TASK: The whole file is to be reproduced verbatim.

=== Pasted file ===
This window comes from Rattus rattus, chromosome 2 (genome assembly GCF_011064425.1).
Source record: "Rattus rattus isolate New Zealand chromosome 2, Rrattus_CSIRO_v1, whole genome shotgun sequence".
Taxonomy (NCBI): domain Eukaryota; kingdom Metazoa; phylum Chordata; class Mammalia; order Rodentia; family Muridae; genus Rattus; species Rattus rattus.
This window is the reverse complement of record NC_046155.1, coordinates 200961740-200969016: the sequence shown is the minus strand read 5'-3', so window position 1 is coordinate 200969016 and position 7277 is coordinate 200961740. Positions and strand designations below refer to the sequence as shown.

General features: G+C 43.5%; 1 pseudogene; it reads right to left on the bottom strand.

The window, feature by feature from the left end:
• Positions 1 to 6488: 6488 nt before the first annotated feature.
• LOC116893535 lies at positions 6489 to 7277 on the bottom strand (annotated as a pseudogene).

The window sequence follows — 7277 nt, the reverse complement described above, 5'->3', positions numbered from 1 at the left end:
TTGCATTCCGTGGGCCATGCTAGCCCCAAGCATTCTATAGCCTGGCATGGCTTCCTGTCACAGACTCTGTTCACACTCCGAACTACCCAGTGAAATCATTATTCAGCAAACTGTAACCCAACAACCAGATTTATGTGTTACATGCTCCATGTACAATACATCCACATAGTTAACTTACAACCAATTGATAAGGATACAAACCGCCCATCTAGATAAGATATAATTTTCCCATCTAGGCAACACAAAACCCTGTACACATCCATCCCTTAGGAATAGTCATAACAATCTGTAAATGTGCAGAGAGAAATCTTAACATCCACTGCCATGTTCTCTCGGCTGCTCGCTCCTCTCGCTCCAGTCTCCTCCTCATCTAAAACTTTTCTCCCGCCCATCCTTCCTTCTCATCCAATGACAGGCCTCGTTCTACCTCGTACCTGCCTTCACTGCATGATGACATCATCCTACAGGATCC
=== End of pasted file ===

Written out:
This window comes from Rattus rattus, chromosome 2 (genome assembly GCF_011064425.1).
Source record: "Rattus rattus isolate New Zealand chromosome 2, Rrattus_CSIRO_v1, whole genome shotgun sequence".
Taxonomy (NCBI): domain Eukaryota; kingdom Metazoa; phylum Chordata; class Mammalia; order Rodentia; family Muridae; genus Rattus; species Rattus rattus.
This window is the reverse complement of record NC_046155.1, coordinates 200961740-200969016: the sequence shown is the minus strand read 5'-3', so window position 1 is coordinate 200969016 and position 7277 is coordinate 200961740. Positions and strand designations below refer to the sequence as shown.

General features: G+C 43.5%; 1 pseudogene; it reads right to left on the bottom strand.

The window, feature by feature from the left end:
• Positions 1 to 6488: 6488 nt before the first annotated feature.
• LOC116893535 lies at positions 6489 to 7277 on the bottom strand (annotated as a pseudogene).

The window sequence follows — 7277 nt, the reverse complement described above, 5'->3', positions numbered from 1 at the left end:
TTGCATTCCGTGGGCCATGCTAGCCCCAAGCATTCTATAGCCTGGCATGGCTTCCTGTCACAGACTCTGTTCACACTCCGAACTACCCAGTGAAATCATTATTCAGCAAACTGTAACCCAACAACCAGATTTATGTGTTACATGCTCCATGTACAATACATCCACATAGTTAACTTACAACCAATTGATAAGGATACAAACCGCCCATCTAGATAAGATATAATTTTCCCATCTAGGCAACACAAAACCCTGTACACATCCATCCCTTAGGAATAGTCATAACAATCTGTAAATGTGCAGAGAGAAATCTTAACATCCACTGCCATGTTCTCTCGGCTGCTCGCTCCTCTCGCTCCAGTCTCCTCCTCATCTAAAACTTTTCTCCCGCCCATCCTTCCTTCTCATCCAATGACAGGCCTCGTTCTACCTCGTACCTGCCTTCACTGCATGATGACATCATCCTACAGGATCC